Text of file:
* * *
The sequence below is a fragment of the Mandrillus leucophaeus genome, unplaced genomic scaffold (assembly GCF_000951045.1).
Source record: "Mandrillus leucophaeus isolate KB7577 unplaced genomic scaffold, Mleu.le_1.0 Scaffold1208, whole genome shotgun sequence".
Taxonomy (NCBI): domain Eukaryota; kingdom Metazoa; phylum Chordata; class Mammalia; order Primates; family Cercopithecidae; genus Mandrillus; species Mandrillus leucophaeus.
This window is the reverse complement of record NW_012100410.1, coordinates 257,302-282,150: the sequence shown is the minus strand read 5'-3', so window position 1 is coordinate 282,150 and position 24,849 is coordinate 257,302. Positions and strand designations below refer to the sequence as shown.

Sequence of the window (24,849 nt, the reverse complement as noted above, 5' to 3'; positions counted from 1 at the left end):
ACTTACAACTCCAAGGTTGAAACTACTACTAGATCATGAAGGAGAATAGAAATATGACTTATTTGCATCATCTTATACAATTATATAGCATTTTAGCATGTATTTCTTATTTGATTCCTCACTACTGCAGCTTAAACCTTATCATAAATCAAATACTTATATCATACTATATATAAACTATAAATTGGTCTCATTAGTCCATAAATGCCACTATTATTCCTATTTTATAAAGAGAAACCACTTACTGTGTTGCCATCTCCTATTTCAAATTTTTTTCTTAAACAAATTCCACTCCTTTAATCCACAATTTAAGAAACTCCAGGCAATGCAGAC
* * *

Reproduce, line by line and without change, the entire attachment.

The sequence below is a fragment of the Mandrillus leucophaeus genome, unplaced genomic scaffold (assembly GCF_000951045.1).
Source record: "Mandrillus leucophaeus isolate KB7577 unplaced genomic scaffold, Mleu.le_1.0 Scaffold1208, whole genome shotgun sequence".
Taxonomy (NCBI): domain Eukaryota; kingdom Metazoa; phylum Chordata; class Mammalia; order Primates; family Cercopithecidae; genus Mandrillus; species Mandrillus leucophaeus.
This window is the reverse complement of record NW_012100410.1, coordinates 257,302-282,150: the sequence shown is the minus strand read 5'-3', so window position 1 is coordinate 282,150 and position 24,849 is coordinate 257,302. Positions and strand designations below refer to the sequence as shown.

Sequence of the window (24,849 nt, the reverse complement as noted above, 5' to 3'; positions counted from 1 at the left end):
ACTTACAACTCCAAGGTTGAAACTACTACTAGATCATGAAGGAGAATAGAAATATGACTTATTTGCATCATCTTATACAATTATATAGCATTTTAGCATGTATTTCTTATTTGATTCCTCACTACTGCAGCTTAAACCTTATCATAAATCAAATACTTATATCATACTATATATAAACTATAAATTGGTCTCATTAGTCCATAAATGCCACTATTATTCCTATTTTATAAAGAGAAACCACTTACTGTGTTGCCATCTCCTATTTCAAATTTTTTTCTTAAACAAATTCCACTCCTTTAATCCACAATTTAAGAAACTCCAGGCAATGCAGAC